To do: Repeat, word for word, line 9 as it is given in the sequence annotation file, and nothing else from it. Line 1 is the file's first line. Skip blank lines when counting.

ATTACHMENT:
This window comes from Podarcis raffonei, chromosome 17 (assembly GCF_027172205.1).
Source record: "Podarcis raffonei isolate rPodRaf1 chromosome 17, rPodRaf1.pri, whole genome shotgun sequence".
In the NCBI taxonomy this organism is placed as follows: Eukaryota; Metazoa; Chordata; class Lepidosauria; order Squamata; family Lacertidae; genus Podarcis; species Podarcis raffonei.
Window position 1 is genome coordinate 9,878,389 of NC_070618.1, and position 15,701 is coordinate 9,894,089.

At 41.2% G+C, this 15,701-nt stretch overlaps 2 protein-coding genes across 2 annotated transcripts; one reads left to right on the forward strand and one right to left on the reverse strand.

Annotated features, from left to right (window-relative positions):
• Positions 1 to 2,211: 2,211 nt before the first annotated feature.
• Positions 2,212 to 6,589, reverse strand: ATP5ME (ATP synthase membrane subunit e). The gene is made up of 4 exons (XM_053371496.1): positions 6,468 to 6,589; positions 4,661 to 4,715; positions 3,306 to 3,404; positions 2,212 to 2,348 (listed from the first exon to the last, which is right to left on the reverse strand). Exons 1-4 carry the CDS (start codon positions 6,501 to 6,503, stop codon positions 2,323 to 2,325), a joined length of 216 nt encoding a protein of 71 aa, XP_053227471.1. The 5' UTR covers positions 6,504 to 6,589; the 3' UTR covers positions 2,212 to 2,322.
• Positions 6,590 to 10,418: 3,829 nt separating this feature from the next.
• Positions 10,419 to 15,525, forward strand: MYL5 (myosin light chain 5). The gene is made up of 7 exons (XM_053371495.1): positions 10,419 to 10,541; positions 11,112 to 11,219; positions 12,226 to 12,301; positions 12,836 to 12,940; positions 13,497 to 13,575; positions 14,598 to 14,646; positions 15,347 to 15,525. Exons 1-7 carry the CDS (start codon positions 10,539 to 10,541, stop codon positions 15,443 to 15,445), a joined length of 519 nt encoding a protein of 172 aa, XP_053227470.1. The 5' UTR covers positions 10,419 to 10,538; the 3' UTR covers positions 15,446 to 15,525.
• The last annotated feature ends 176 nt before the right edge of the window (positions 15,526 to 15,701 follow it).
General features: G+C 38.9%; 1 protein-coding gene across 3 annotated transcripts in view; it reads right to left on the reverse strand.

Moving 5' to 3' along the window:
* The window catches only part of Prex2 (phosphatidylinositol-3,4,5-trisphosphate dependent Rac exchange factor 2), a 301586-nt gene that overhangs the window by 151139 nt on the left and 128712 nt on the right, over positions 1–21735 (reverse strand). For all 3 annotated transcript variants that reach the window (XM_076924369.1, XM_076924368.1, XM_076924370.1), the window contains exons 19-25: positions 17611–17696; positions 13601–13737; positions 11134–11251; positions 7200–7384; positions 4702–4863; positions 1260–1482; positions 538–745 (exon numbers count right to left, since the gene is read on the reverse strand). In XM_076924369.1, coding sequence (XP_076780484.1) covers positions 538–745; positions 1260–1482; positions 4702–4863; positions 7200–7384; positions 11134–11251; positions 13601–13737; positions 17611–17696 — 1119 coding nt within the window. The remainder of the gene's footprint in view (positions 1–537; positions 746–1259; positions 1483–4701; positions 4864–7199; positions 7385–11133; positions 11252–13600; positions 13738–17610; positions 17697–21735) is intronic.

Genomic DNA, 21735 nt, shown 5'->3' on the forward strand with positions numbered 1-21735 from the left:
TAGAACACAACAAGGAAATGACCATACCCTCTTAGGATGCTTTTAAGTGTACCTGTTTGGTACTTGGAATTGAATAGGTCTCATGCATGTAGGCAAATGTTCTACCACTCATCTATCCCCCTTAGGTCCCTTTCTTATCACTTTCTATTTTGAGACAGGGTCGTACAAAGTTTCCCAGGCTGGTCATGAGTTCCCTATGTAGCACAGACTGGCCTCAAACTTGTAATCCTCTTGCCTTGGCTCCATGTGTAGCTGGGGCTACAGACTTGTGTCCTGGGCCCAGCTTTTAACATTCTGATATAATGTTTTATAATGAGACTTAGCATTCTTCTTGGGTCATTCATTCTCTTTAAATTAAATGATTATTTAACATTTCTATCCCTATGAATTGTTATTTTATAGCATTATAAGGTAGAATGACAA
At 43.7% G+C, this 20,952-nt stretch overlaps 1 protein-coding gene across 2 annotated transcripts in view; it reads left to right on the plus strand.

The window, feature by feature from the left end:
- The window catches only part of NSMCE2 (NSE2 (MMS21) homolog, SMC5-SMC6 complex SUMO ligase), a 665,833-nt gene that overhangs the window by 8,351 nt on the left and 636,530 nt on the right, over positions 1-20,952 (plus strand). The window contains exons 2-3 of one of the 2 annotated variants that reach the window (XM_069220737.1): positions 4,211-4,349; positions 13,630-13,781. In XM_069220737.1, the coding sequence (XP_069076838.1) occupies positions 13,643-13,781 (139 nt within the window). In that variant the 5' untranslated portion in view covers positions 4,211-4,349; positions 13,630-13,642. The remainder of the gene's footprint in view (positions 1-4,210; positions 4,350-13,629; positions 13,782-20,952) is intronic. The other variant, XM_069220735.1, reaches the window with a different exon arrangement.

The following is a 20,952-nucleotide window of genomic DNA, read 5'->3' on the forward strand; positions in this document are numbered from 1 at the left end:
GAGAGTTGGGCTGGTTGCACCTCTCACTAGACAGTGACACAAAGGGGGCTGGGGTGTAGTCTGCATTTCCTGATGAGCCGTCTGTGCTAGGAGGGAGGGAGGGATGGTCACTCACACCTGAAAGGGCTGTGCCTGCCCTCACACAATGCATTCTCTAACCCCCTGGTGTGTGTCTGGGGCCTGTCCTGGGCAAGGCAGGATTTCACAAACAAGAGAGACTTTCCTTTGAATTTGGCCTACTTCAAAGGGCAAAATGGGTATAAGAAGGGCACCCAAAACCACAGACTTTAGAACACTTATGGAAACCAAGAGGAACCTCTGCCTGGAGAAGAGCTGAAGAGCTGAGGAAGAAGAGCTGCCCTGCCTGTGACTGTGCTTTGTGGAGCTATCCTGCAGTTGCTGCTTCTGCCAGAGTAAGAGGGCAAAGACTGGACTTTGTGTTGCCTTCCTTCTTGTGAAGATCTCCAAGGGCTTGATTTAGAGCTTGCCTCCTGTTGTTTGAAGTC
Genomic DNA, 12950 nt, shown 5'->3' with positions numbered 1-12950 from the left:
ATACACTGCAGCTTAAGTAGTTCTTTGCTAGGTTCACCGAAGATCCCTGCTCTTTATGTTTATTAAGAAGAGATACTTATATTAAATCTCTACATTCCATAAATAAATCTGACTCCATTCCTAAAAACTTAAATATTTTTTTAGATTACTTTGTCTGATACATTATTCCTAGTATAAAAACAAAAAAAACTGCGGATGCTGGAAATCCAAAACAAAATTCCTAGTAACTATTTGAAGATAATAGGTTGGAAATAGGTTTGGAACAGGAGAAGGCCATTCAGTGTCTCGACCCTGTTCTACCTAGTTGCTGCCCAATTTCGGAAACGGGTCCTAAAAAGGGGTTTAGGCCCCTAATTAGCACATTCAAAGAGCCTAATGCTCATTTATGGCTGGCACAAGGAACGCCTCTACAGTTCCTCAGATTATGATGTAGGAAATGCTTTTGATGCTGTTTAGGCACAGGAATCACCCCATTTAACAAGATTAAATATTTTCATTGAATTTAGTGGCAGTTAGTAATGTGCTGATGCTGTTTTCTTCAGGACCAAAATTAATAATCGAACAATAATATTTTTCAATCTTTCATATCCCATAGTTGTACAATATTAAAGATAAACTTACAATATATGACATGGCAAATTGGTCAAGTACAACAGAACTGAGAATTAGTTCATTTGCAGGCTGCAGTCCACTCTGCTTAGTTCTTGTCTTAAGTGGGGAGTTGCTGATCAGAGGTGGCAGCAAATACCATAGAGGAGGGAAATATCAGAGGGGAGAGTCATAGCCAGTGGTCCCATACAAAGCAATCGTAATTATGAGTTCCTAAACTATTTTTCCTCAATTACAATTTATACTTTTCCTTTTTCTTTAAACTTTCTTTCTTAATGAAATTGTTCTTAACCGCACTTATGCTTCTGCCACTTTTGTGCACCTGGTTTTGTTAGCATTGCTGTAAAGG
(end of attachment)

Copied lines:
• Positions 6,590 to 10,418: 3,829 nt separating this feature from the next.